The chipset, which includes the north bridge, mediates communication between
the CPU and the other components of the system, including main memory.
Random-access memory (RAM), which stores the code and data that are being
actively accessed by the CPU. For example, when a web browser is opened on the
computer it takes up memory; this is stored in the RAM until the web browser is
closed. RAM usually comes on DIMMs in the sizes 2GB, 4GB, and 8GB, but can be
much larger.

Read-only memory (ROM), which stores the BIOS that runs when the computer is
powered on or otherwise begins execution, a process known as Bootstrapping, or
"booting" or "booting up". The BIOS (Basic Input Output System) includes boot
firmware and power management firmware. Newer motherboards use Unified
Extensible Firmware Interface (UEFI) instead of BIOS.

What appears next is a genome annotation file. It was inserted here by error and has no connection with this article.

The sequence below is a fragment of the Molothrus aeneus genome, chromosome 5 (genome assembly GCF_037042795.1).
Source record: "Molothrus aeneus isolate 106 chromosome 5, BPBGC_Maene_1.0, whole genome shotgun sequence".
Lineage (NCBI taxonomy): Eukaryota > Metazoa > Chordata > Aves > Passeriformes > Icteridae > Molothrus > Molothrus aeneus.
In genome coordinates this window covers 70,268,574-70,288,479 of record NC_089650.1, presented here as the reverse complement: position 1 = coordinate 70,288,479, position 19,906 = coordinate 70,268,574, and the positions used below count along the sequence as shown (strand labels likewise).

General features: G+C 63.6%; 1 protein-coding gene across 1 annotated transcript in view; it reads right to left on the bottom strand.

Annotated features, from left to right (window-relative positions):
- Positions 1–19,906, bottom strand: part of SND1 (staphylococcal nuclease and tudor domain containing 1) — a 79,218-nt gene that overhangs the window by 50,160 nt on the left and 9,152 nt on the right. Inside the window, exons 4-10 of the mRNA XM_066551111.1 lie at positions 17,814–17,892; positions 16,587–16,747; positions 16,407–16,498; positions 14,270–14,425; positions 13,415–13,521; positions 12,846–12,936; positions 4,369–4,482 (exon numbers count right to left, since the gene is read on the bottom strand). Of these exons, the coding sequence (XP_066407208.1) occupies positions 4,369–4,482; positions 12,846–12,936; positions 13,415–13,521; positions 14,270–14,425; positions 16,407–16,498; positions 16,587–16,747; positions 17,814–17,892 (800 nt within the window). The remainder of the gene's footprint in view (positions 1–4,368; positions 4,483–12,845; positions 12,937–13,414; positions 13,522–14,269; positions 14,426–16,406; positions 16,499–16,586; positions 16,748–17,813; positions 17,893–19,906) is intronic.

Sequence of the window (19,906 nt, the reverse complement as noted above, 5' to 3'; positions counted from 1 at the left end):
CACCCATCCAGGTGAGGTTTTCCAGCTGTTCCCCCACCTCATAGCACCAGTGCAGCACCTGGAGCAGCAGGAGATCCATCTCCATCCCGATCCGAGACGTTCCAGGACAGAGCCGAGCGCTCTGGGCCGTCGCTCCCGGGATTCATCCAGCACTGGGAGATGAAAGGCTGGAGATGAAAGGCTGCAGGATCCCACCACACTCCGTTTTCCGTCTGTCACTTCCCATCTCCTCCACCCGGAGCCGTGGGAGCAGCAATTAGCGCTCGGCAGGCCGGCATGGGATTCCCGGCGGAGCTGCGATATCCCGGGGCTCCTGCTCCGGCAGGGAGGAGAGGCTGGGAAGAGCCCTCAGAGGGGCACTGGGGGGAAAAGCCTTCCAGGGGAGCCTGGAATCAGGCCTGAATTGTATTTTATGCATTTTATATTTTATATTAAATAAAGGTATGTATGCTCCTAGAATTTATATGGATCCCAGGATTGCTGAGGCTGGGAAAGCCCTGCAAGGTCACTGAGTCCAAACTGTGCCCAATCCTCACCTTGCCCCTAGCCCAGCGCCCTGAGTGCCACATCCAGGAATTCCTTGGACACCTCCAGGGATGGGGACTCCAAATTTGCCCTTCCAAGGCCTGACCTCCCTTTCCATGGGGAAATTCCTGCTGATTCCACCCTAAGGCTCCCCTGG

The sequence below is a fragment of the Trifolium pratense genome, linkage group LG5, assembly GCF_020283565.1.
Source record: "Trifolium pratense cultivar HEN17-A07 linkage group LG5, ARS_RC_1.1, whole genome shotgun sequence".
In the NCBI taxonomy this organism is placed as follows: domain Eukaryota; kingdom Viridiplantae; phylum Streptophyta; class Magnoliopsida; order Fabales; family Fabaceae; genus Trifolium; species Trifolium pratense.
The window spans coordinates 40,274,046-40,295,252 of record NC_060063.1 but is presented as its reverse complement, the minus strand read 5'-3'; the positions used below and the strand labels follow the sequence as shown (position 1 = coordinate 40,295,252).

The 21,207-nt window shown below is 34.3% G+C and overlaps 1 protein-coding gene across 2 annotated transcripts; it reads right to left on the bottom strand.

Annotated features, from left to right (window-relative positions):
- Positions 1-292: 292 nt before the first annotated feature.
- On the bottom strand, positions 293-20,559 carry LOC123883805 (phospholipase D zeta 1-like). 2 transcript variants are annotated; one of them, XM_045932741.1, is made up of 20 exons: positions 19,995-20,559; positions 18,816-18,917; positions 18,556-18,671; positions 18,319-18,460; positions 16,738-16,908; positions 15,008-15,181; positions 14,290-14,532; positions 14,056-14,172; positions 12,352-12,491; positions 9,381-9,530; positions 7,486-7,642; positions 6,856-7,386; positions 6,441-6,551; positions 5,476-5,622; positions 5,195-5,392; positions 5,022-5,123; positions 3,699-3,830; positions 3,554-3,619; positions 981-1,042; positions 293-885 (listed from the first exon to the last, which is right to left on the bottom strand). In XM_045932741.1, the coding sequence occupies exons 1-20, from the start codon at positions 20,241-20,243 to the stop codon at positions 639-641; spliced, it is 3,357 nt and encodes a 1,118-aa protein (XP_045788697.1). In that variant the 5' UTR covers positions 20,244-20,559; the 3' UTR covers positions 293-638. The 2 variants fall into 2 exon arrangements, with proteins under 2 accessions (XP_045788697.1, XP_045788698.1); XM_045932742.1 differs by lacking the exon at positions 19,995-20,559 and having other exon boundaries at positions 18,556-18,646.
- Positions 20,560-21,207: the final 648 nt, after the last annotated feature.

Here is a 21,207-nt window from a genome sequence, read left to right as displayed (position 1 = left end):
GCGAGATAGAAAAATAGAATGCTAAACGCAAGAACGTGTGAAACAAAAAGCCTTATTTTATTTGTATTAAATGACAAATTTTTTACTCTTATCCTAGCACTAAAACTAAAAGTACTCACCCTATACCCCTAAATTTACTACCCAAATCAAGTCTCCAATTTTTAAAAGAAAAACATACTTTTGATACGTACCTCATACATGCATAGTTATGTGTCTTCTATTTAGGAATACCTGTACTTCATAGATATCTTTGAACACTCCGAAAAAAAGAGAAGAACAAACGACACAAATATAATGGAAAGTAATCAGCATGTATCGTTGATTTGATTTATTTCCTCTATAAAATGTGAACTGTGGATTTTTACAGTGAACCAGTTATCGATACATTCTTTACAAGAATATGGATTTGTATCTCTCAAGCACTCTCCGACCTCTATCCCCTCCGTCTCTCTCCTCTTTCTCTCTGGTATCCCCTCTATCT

Buses that connect the CPU to various internal components and to expand cards
for graphics and sound.

The CMOS battery, which powers the memory for date and time in the BIOS chip.
This battery is generally a watch battery.

The video card (also known as the graphics card), which processes computer
graphics. More powerful graphics cards are better suited to handle strenuous
tasks, such as playing intensive video games.

Basic hardware components of a modern personal


computer, including a monitor, a motherboard, a CPU, a RAM, two expansion
cards, a power supply, an optical disc drive, a hard disk drive, a keyboard and a
mouse
Inside a custom-built computer: power supply
at the bottom has its own cooling fan